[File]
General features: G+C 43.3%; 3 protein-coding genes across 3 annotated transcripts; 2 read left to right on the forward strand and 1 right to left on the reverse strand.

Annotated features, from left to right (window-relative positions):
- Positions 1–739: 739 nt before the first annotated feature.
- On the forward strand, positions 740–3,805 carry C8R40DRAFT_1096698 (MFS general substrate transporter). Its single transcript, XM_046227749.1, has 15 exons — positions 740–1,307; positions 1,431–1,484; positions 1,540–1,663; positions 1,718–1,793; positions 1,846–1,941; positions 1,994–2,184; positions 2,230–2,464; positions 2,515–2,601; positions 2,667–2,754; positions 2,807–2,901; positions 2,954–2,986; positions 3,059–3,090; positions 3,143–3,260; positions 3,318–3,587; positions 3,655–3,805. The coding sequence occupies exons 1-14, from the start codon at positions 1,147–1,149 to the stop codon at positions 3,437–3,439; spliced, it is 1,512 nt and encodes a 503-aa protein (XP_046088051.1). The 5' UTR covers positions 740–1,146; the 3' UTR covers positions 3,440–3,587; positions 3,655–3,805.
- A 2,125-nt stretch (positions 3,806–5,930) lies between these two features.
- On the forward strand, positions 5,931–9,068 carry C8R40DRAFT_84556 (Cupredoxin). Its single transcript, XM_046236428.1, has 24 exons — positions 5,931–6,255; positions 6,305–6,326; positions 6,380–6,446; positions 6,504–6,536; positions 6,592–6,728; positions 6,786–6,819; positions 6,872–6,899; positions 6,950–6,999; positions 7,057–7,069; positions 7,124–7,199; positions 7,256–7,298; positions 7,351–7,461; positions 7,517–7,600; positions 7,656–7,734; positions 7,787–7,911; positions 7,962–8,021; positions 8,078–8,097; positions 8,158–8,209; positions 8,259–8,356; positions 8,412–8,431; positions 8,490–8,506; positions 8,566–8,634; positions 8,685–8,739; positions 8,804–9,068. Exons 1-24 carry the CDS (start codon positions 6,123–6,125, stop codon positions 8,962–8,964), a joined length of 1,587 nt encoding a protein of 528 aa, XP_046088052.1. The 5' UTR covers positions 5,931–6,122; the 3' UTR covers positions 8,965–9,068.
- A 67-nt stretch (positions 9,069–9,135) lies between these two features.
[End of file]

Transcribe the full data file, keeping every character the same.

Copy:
General features: G+C 43.3%; 3 protein-coding genes across 3 annotated transcripts; 2 read left to right on the forward strand and 1 right to left on the reverse strand.

Annotated features, from left to right (window-relative positions):
- Positions 1–739: 739 nt before the first annotated feature.
- On the forward strand, positions 740–3,805 carry C8R40DRAFT_1096698 (MFS general substrate transporter). Its single transcript, XM_046227749.1, has 15 exons — positions 740–1,307; positions 1,431–1,484; positions 1,540–1,663; positions 1,718–1,793; positions 1,846–1,941; positions 1,994–2,184; positions 2,230–2,464; positions 2,515–2,601; positions 2,667–2,754; positions 2,807–2,901; positions 2,954–2,986; positions 3,059–3,090; positions 3,143–3,260; positions 3,318–3,587; positions 3,655–3,805. The coding sequence occupies exons 1-14, from the start codon at positions 1,147–1,149 to the stop codon at positions 3,437–3,439; spliced, it is 1,512 nt and encodes a 503-aa protein (XP_046088051.1). The 5' UTR covers positions 740–1,146; the 3' UTR covers positions 3,440–3,587; positions 3,655–3,805.
- A 2,125-nt stretch (positions 3,806–5,930) lies between these two features.
- On the forward strand, positions 5,931–9,068 carry C8R40DRAFT_84556 (Cupredoxin). Its single transcript, XM_046236428.1, has 24 exons — positions 5,931–6,255; positions 6,305–6,326; positions 6,380–6,446; positions 6,504–6,536; positions 6,592–6,728; positions 6,786–6,819; positions 6,872–6,899; positions 6,950–6,999; positions 7,057–7,069; positions 7,124–7,199; positions 7,256–7,298; positions 7,351–7,461; positions 7,517–7,600; positions 7,656–7,734; positions 7,787–7,911; positions 7,962–8,021; positions 8,078–8,097; positions 8,158–8,209; positions 8,259–8,356; positions 8,412–8,431; positions 8,490–8,506; positions 8,566–8,634; positions 8,685–8,739; positions 8,804–9,068. Exons 1-24 carry the CDS (start codon positions 6,123–6,125, stop codon positions 8,962–8,964), a joined length of 1,587 nt encoding a protein of 528 aa, XP_046088052.1. The 5' UTR covers positions 5,931–6,122; the 3' UTR covers positions 8,965–9,068.
- A 67-nt stretch (positions 9,069–9,135) lies between these two features.